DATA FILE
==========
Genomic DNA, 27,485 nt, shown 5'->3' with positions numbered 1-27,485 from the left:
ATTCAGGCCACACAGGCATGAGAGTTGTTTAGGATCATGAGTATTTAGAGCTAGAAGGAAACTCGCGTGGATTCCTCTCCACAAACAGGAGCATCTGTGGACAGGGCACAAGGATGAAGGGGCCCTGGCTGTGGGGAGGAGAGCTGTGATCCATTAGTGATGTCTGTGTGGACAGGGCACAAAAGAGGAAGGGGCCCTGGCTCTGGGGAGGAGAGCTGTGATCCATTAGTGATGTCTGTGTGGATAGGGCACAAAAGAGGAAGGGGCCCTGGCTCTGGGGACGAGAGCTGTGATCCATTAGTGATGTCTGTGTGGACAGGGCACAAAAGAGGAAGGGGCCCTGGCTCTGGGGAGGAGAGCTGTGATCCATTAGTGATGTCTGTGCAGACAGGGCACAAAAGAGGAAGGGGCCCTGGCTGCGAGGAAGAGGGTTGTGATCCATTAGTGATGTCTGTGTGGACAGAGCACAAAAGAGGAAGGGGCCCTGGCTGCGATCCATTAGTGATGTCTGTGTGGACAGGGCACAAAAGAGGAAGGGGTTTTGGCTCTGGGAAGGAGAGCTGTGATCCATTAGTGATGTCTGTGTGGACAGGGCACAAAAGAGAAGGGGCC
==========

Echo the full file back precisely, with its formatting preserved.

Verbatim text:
Genomic DNA, 27,485 nt, shown 5'->3' with positions numbered 1-27,485 from the left:
ATTCAGGCCACACAGGCATGAGAGTTGTTTAGGATCATGAGTATTTAGAGCTAGAAGGAAACTCGCGTGGATTCCTCTCCACAAACAGGAGCATCTGTGGACAGGGCACAAGGATGAAGGGGCCCTGGCTGTGGGGAGGAGAGCTGTGATCCATTAGTGATGTCTGTGTGGACAGGGCACAAAAGAGGAAGGGGCCCTGGCTCTGGGGAGGAGAGCTGTGATCCATTAGTGATGTCTGTGTGGATAGGGCACAAAAGAGGAAGGGGCCCTGGCTCTGGGGACGAGAGCTGTGATCCATTAGTGATGTCTGTGTGGACAGGGCACAAAAGAGGAAGGGGCCCTGGCTCTGGGGAGGAGAGCTGTGATCCATTAGTGATGTCTGTGCAGACAGGGCACAAAAGAGGAAGGGGCCCTGGCTGCGAGGAAGAGGGTTGTGATCCATTAGTGATGTCTGTGTGGACAGAGCACAAAAGAGGAAGGGGCCCTGGCTGCGATCCATTAGTGATGTCTGTGTGGACAGGGCACAAAAGAGGAAGGGGTTTTGGCTCTGGGAAGGAGAGCTGTGATCCATTAGTGATGTCTGTGTGGACAGGGCACAAAAGAGAAGGGGCC